The staff has been supportive in a few ways, lots of breakout groups and social ice breakers in orientation and at least two classes have used breakout rooms to help the students collaborate in class. Also, the academic skills workshop is setting up “accountability buddies” for anyone interested.
I definitely feel a sense of camaraderie and care for each other among the students, and I’ve liked the couple of breakout sessions that I’ve been a part of for class assignments, because that has let us have some conversation around the edges of the shared task.
The faculty has made themselves available by email and in virtual office hours from the start, and everyone has been super supportive. I feel that if I needed to talk to someone about a question or a problem, they’d be approachable and helpful.
If you could go back to your first day of law school what would you say to yourself?
SB: You can do this, seriously. It is going to be really intimidating and exhausting but you will actually make it to finals and still be excited about the next semester.
PB: If I could go back to the first day of school in May, I’d tell myself that friendly connections with other students would surely happen, just on a slower timetable than if we'd met each other in person.
Is there a resource that you wish you had known about earlier in your first term?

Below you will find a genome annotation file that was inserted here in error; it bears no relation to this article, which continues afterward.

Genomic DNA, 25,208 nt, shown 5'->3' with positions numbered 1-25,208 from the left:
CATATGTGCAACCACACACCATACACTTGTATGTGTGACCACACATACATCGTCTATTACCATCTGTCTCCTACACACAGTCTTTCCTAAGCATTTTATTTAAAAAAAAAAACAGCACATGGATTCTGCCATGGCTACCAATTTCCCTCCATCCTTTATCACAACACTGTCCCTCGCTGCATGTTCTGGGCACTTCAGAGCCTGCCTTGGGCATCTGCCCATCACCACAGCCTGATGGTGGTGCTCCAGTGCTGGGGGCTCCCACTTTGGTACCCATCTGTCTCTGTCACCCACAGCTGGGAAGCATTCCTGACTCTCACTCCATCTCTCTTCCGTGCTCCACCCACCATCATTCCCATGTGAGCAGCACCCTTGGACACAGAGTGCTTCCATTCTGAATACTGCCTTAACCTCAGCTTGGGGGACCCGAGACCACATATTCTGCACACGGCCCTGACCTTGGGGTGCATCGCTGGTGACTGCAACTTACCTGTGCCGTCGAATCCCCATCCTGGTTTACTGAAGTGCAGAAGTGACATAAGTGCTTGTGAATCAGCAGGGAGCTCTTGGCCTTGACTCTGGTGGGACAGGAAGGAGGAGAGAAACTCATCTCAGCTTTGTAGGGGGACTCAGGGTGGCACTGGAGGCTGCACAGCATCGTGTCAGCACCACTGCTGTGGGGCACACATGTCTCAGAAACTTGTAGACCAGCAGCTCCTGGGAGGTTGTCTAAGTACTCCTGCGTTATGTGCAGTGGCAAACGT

SB: Don’t be afraid to reach out to the upperclassmen you are introduced to and the dean's scholars (DS) for non-material related questions and concerns. Meet up for a virtual coffee with a DS to talk about living in Philly, navigating the social flow of being back in school, or tips and tricks for each professor; it can be a huge stress reliever and even a good networking opportunity.
PB: There have been a couple of times when I would have liked to have a 2L or 3L around to give me some perspective, and of course we don't cross paths very much when we're all in separate Zoom rooms. It would have been smart to get the names and emails of those who were involved during orientation week. The students I reached out to with questions during the semester were always super gracious and helpful.
Do you have any advice for the 1Ls starting in this fall?
SB: Keep up with the reading, you won't have time to go back and finish it “later.” Outlining is all about personal learning style and how you best absorb information. I was desperately looking for answers from the Dean Scholars about how to make the perfect outline, but they were all correct in reminding me that there is no such thing.
I think the best thing I did for myself and my mental health this past semester was to make a schedule and keep to it; it is all about organization and discipline.
PB: Advice for the new Zoom Nuggets:
- Do a couple of awkward things:
- Speak up in class on camera at least once in the first week, if you’re going in feeling uncomfortable about that. It gets easier as you go along, trust me! But you've got to make yourself take that first awkward step, or you maybe never will.
- In the first three weeks, drop by office hours of your least intimidating professor just to say hi and introduce yourself and ask for general wisdom about being a law student. It might feel awkward, but it's worth it in the long run!
- It’s harder to stay on top of deadlines in the online circus, because your professors will have widely varying ways of communicating about assignments. Make it a habit to check what’s up on BlackBoard each day.
- Take advantage of any social media connections and extra study groups so you can get to know your cohort outside of class. This made all the difference in our isolated learning situations!
- Good luck and have a blast! Hope to meet you soon!
These interviews have been edited and condensed.